To clarify the efficacy of medication versus carotid endarterectomy (CEA), we investigated cardiovascular events and outcomes in Japanese patients with moderate carotid stenosis. We consecutively registered patients with significant carotid stenosis (50%-79%) measured by digital subtraction angiography (DSA) over 10 years and compared the incidences of stroke, myocardial infarction, and death between treatment groups (surgical group vs medical group). Of 406 registered patients, 163 (108 treated surgically and 55 treated medically) with moderate carotid stenosis were analyzed. Complete follow-up data (mean, 4.2 years) were available for 105 patients in the surgical group (97.2%) and 54 patients in the medical group (98.2%). Surgical treatment was associated with lower incidences of any stroke, myocardial infarction, and death compared with medication. Although the incidence rates differed significantly between CEA and medication in the 66 symptomatic patients, there were no significant differences in the 93 asymptomatic patients. The results of this single-center study in Japanese patients suggest that CEA is an acceptable treatment for patients with symptomatic moderate carotid stenosis, but that CEA for asymptomatic moderate carotid stenosis seems to be less effective in Japanese patients.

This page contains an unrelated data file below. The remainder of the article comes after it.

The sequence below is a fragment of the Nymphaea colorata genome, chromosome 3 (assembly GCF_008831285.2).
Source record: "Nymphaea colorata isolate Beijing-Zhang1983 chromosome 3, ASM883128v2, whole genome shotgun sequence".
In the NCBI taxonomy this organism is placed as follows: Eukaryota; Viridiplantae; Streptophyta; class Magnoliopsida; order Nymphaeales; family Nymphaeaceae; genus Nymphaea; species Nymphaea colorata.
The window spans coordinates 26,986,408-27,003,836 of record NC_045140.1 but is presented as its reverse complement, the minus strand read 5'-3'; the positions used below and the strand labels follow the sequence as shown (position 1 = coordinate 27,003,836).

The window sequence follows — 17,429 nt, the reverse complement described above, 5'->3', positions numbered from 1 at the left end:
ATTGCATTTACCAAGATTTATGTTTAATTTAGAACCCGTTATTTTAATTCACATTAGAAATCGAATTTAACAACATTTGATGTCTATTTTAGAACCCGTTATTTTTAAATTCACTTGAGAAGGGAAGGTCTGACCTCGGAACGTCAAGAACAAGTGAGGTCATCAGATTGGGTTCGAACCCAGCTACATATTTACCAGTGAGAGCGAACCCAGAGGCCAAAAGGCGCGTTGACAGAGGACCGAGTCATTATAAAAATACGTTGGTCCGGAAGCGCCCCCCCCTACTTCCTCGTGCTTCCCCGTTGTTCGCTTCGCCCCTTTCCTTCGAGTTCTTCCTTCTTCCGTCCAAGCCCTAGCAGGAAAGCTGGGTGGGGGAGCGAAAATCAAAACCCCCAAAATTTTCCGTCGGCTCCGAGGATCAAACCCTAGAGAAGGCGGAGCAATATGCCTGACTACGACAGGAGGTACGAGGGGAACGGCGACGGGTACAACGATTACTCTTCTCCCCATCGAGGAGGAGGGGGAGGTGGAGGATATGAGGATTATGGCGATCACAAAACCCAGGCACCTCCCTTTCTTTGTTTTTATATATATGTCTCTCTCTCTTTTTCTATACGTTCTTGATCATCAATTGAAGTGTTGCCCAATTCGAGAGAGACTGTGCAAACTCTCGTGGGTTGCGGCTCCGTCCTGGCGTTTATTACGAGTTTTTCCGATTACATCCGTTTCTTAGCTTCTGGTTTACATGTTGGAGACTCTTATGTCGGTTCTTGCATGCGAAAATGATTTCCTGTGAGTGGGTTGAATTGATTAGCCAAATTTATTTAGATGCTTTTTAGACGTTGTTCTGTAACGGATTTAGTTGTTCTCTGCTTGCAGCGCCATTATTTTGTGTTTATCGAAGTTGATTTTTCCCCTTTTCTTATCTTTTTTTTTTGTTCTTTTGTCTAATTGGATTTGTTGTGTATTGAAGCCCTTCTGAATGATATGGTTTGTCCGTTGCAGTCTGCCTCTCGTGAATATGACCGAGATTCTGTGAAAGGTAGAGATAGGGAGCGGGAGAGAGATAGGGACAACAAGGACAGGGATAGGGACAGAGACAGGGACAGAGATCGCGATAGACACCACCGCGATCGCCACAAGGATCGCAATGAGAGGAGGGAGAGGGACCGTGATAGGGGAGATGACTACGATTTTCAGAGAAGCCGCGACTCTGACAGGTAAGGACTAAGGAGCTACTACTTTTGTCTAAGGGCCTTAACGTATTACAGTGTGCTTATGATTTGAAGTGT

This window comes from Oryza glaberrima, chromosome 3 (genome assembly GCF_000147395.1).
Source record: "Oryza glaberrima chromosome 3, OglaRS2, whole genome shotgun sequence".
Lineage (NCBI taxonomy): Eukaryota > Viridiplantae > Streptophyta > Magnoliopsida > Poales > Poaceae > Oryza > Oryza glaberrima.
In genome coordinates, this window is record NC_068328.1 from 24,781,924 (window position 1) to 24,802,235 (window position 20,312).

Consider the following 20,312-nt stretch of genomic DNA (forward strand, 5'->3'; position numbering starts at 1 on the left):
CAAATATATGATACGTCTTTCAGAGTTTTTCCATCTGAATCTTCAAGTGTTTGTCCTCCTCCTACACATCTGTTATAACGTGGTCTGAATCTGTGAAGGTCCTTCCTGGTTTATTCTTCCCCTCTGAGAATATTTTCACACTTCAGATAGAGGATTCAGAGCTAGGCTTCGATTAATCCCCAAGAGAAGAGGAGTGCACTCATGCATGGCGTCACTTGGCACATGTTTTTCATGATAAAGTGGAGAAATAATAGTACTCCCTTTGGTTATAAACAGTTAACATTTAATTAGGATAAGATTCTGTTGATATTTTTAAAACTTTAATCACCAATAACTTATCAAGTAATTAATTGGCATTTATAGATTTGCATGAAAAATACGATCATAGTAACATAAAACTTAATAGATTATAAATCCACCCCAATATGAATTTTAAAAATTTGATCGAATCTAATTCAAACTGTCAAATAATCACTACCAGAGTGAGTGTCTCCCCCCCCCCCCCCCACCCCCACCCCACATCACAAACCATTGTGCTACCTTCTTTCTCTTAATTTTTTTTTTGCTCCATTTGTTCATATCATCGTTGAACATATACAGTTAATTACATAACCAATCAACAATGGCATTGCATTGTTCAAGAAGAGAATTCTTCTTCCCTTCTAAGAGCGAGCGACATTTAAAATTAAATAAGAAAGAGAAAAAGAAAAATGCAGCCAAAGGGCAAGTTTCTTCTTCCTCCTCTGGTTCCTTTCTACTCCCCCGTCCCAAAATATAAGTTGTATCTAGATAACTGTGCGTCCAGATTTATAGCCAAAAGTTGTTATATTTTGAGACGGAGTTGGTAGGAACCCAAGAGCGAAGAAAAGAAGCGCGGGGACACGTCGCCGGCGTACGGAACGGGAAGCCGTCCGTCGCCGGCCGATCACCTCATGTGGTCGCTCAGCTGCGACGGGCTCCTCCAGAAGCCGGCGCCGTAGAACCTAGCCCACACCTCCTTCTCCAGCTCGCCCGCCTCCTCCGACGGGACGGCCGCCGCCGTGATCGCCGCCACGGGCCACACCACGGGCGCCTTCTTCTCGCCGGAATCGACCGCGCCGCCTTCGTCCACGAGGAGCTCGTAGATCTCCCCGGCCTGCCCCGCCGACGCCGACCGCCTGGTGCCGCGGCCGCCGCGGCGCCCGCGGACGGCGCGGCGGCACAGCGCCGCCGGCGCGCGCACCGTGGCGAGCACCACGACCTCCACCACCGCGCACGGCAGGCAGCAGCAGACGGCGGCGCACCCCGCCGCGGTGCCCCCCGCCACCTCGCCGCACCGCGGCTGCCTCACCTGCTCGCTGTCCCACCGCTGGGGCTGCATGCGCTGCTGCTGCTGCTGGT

|Number of pages||6|
|Journal||Journal of Stroke and Cerebrovascular Diseases|
|Publication status||Published - Jan 2012|
All Science Journal Classification (ASJC) codes
- Clinical Neurology
- Cardiology and Cardiovascular Medicine